The trend toward smaller schools has presented a dilemma, however, for many districts that cannot afford to abandon buildings intended for much larger student populations. Educators who want to downsize large schools are often forced to develop a number of creative solutions. In Taking Stock: The Movement to Create Mini-Schools, Schools-within-Schools and Separate Small Schools, Mary Anne Raywid identifies the three most common plans.
Whatever form they take, the Small Schools Workshop -- based at the University of Illinois at Chicago -- advises that educators who are considering establishing small schools in their own districts use the Eight Steps to Creating Small Schools as a planning tool. The steps provide additional insight into the problems and challenges of creating and maintaining small schools by posing a series of questions educators should ask themselves when considering restructuring larger schools into smaller units. Those questions include:
1. Understanding The Need for Change
2. Creating a Vision of Smaller Schools.
3. Teacher Self-Selection
4. Choosing a Focus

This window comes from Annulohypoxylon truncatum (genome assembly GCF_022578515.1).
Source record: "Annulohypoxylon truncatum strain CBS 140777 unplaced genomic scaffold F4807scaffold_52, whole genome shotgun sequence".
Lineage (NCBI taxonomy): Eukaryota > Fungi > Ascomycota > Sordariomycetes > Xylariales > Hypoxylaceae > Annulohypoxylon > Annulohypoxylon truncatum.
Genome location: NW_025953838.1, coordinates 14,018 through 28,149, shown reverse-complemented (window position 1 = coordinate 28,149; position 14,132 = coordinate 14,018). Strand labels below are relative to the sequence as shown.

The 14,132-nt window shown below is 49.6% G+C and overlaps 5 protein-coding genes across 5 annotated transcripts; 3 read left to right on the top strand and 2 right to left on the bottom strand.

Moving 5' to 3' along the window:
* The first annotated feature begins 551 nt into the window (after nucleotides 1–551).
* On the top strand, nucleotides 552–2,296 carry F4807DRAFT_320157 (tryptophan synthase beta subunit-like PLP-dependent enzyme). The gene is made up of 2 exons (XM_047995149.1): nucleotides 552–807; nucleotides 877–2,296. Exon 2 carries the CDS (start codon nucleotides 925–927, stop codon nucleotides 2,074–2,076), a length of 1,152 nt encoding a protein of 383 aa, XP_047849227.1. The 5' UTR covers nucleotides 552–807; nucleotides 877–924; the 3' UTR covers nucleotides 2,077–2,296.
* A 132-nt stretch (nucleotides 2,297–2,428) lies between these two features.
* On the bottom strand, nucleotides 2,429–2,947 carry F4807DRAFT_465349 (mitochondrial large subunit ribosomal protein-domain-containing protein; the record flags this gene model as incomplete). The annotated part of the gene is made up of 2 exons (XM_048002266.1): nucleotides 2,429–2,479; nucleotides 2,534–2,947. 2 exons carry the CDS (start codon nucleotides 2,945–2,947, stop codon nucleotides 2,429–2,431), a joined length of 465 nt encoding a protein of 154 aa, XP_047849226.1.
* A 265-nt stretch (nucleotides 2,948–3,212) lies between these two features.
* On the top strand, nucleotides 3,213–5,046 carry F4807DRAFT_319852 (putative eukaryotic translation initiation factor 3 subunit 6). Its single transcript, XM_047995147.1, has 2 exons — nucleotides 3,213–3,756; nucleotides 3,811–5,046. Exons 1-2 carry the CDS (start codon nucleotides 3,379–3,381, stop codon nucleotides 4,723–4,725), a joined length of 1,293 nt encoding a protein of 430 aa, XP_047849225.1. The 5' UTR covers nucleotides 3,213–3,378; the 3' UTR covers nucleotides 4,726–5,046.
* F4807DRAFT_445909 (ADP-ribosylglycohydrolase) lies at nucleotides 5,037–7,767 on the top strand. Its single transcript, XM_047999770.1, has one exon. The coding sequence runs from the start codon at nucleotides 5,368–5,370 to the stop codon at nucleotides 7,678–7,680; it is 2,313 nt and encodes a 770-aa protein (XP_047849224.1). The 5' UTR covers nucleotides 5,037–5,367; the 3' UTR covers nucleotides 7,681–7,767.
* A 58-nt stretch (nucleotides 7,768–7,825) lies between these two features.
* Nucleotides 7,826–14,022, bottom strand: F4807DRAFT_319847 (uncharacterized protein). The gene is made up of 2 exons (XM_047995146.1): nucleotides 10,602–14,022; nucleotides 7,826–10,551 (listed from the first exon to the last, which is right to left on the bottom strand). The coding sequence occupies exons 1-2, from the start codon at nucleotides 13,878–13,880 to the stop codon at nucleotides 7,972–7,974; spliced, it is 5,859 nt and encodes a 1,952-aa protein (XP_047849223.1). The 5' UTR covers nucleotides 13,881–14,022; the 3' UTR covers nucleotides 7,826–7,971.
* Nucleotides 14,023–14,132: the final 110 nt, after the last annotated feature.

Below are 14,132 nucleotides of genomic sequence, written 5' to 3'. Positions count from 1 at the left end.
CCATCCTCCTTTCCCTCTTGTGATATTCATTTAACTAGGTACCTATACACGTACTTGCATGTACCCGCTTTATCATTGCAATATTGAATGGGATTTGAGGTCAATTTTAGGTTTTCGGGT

5. Integrating and Aligning Curriculum and Instruction
6. Building a Professional Community
7. Getting a Buy-In From Students and Parents
8. Assessing Progress
Many factors have contributed to the movement toward smaller schools in recent years, including falling test scores, rising drop-out rates, increased school violence, an impetus toward career and character education in schools, and a trend toward more learner-oriented educational strategies. Perhaps the answer to why small schools are often seen as the panacea that will cure all these ills can be found in "The Big Benefits of Smallness," an article by Deborah W. Meier published in the journal Educational Leadership.
"In small schools," says Meir, founder and director of several small public schools in New York City, "we're more likely to pass on to students the habits of heart and mind that define an educated person -- not only formally, in lesson plans and pedagogical gimmicks, but in hallway exchanges, arguments about important matters, and resolution of ordinary differences. We're more likely to show kids in our daily discourse that grown-ups use reasoning and evidence to resolve issues. We can teach them what it's like to be a grown-up."
The Small Schools Workshop
Based at the University of Illinois at Chicago, this workshop helps create innovative learning communities in public schools. This site provides links to relevant articles.
Bigger Oak Hills High School Aims for Small Feel
An article about one house plan, from the Cincinnati Enquirer.
Safe, Rigorous, Personalized: Rhode Island Small Schools
An article by Dan Corley, from the Providence Journal.
Article by Linda Starr